• Play Hard
  • 21st Oct 2023
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  • 5 minutes

Explore Northumberland’s untold history at Ad Gefrin this half term

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From Anglo-Saxon fancy dress to immersive displays, there’s plenty of family fun to be had at Ad Gefrin Museum during the school holidays – perfect for those cold and wet days.

Half term is upon us, and with the weather turning cold and wet, it can be hard to keep the kids entertained.

But what if we told you there’s a unique historical experience waiting for your family to discover?

Introducing Ad Gefrin.

Just a scenic one-hour drive from Newcastle, nestled within the picturesque Cheviot Hills and the charming village of Wooler, you’ll discover Northumberland’s first whisky distillery and museum – Ad Gefrin.

This hidden gem draws inspiration from a 7th-century royal summer palace, that was discovered just four miles away. Ad Gefrin’s historical significance dates back to the Anglo-Saxon era and now brings to life the untold stories of forgotten kings and queens, uniting people to celebrate a new golden age for Northumbria.

As you step into the recreation of the Great Hall, characters from all levels of society come to life on an immersive screen. You can dress in the clothing of the time and even sit on thrones just as Northumbrian kings and queens did 1,400 years ago.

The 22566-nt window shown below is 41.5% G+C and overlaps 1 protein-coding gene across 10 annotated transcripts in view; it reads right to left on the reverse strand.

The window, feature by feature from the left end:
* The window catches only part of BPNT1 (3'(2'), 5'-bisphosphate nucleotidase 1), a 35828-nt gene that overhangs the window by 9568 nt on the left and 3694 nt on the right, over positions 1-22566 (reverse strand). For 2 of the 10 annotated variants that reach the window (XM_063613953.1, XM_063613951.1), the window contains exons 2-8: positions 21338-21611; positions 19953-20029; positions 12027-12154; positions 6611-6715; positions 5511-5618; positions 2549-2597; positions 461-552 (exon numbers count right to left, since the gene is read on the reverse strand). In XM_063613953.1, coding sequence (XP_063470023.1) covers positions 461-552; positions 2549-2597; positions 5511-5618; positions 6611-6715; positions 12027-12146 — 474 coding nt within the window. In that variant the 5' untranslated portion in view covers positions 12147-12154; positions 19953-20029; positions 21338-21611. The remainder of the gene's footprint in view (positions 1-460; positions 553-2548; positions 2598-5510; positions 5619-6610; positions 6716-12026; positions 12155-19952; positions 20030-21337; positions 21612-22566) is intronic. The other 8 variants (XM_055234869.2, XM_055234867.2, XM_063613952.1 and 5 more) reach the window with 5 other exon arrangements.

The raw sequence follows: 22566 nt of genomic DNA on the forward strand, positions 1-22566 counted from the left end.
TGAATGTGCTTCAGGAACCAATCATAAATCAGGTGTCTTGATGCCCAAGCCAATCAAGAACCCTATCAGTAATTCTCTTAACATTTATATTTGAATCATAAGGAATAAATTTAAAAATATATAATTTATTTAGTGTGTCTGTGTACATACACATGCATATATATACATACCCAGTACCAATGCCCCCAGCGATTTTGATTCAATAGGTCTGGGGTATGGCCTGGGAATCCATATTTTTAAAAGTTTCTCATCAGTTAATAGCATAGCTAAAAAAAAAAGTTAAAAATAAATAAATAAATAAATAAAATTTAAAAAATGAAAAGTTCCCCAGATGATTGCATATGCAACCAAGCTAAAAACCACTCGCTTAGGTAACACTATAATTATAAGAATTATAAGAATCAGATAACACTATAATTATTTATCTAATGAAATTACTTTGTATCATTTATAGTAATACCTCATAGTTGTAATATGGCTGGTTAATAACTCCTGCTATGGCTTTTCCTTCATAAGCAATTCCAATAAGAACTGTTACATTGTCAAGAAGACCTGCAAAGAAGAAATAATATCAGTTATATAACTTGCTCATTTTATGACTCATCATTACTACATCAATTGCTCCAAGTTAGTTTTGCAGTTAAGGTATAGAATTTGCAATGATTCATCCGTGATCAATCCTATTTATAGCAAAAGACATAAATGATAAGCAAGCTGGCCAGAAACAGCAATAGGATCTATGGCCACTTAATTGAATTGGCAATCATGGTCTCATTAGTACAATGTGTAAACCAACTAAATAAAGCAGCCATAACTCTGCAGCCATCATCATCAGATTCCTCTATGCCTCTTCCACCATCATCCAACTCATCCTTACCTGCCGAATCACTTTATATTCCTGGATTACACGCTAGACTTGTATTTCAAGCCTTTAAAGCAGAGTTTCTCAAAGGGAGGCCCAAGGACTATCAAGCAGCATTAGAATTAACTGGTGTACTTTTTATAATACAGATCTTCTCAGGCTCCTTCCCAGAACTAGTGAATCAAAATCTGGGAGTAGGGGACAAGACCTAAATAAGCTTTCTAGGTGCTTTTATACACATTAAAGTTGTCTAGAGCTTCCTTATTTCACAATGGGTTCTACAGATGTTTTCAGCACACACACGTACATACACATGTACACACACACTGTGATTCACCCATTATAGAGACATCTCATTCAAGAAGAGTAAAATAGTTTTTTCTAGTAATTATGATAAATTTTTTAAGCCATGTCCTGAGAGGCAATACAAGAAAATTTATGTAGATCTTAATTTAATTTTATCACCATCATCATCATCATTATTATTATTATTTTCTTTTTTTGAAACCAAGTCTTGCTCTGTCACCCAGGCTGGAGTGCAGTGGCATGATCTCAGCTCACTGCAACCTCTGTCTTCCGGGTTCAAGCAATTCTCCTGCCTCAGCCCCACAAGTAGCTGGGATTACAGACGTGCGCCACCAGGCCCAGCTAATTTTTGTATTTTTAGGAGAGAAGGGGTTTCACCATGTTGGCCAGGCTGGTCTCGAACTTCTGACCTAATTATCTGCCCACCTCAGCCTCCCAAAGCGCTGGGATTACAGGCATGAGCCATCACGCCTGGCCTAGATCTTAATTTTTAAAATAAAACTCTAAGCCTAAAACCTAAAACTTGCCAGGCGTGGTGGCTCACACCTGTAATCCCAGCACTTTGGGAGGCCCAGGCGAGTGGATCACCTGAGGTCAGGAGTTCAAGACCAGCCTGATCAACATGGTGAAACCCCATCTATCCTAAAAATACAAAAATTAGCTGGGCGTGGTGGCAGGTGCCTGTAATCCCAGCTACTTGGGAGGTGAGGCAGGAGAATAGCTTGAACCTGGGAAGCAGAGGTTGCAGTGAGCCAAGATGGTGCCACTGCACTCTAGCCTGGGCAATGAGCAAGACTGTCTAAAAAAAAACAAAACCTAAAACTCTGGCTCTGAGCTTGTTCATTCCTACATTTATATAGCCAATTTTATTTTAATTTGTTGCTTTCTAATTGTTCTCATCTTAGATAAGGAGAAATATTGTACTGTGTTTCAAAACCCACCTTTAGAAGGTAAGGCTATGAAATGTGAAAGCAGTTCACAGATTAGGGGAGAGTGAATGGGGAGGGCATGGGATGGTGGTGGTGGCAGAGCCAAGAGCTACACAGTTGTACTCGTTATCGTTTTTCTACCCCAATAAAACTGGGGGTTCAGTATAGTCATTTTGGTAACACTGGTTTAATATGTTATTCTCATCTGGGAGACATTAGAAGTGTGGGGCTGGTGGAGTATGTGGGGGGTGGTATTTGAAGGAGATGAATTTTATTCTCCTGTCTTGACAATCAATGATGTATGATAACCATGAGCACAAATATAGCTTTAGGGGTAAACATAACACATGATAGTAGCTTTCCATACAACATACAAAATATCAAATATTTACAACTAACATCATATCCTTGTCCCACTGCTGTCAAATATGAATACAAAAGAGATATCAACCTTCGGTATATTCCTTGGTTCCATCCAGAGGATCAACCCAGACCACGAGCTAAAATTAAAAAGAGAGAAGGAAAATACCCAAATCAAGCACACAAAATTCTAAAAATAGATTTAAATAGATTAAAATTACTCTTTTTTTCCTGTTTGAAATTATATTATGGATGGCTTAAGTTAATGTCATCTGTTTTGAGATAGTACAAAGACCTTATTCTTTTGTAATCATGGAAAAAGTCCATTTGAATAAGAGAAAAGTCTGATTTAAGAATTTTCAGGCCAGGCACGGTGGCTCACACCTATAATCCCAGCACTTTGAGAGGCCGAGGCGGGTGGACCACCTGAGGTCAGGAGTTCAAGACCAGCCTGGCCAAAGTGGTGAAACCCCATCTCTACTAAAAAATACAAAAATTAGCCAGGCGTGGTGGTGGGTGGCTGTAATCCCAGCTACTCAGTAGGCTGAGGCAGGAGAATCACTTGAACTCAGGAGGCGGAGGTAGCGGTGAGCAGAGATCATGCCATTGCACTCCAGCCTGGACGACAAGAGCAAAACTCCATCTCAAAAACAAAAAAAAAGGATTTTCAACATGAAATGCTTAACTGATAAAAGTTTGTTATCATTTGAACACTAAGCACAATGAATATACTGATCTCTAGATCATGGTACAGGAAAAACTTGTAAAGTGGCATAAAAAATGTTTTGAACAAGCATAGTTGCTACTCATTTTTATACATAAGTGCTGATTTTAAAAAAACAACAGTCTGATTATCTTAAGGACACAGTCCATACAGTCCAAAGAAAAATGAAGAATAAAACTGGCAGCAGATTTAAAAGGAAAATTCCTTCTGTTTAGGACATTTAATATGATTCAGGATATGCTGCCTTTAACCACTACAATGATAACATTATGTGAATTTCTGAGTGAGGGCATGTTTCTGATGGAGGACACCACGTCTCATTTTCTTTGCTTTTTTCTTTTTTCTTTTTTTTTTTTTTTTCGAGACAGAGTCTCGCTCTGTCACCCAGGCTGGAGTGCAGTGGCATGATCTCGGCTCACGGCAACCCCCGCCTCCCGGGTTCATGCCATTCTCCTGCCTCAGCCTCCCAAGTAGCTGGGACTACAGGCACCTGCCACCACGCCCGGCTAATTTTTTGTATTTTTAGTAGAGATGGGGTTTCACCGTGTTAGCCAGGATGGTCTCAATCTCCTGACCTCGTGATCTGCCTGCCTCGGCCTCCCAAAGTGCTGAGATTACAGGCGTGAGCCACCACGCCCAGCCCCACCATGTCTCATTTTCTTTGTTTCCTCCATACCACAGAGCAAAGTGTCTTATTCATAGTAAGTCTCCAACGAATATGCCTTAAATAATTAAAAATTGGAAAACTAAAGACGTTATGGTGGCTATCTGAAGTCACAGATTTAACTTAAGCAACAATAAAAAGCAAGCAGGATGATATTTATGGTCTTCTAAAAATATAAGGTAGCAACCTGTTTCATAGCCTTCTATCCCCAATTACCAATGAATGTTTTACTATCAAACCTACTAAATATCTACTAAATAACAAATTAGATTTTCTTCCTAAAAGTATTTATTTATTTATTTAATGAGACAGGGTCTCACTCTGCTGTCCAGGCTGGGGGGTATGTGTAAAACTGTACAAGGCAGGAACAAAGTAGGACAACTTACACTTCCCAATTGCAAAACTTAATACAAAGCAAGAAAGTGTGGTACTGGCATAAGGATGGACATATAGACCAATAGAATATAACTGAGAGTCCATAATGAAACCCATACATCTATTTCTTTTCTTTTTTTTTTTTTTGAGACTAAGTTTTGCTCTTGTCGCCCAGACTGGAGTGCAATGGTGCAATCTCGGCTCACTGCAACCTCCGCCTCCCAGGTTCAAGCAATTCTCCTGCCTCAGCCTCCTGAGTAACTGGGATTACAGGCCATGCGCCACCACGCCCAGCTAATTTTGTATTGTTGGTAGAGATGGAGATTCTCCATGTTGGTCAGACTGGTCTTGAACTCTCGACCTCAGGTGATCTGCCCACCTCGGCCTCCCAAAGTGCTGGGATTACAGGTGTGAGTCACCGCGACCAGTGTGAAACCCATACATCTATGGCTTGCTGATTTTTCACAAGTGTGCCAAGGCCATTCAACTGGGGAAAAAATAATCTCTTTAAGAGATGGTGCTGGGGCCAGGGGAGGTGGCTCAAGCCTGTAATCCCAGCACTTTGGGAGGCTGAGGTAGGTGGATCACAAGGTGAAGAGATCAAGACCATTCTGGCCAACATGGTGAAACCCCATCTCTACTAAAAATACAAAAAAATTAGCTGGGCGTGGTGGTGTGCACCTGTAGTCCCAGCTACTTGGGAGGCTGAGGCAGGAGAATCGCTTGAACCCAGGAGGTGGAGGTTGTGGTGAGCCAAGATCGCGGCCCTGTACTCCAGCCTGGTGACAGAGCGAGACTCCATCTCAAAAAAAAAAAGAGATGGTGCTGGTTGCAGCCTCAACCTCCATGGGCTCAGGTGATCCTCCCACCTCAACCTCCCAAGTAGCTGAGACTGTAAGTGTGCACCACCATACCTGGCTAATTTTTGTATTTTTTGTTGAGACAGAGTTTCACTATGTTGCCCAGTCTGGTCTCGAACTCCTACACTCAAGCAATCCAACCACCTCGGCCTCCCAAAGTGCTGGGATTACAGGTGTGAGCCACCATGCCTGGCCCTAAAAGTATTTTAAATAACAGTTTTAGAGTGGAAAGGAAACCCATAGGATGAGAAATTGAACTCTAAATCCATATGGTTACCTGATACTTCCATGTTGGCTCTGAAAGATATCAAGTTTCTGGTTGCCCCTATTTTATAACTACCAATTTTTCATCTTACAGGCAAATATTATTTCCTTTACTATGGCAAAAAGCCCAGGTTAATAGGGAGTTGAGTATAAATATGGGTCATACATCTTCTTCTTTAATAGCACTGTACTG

Chris Ferguson, the director of experience, says, ‘This is our chance to tell the untold stories of Northumberland, how the creation of the Lindisfarne Gospels, the story of Cuthbert, and the story of Bede all came from this period. There’s nowhere else in the North East who tells this story.

‘But what makes Ad Gefrin truly special is that our materials are ever-changing, thanks to new discoveries from the archaeological site, ensuring that no two visits will ever be the same.’


Ad Gefrin Museum is far from your typical museum experience. The name ‘Ad Gefrin’ comes from an archaeological site just three miles north of Wooler, which once served as an Anglo-Saxon Royal Court.

Ad Gefrin was the Royal Summer Palace of the kings and queens of Northumbria around 650 AD. This was a significant time for Northumbria, as it marked the kingdom’s golden age when Northumbria extended from the Humber to the north of Edinburgh and kings and queens of that era moved between various palaces, including Ad Gefrin, Bamburgh, York, and Catterick.

Ad Gefrin Museum stands out as one of the few Anglo-Saxon palaces to have been excavated by archaeologists in Northumberland in the late 1940s, with excavation work continuing from the 1950s until today.


What sets Ad Gefrin Museum apart is its unwavering commitment to interactive learning. Kids can embark on a thrilling journey through time, exploring life back in 500 AD through tools, artefacts and everyday objects used by the people of Northumbria in ancient times.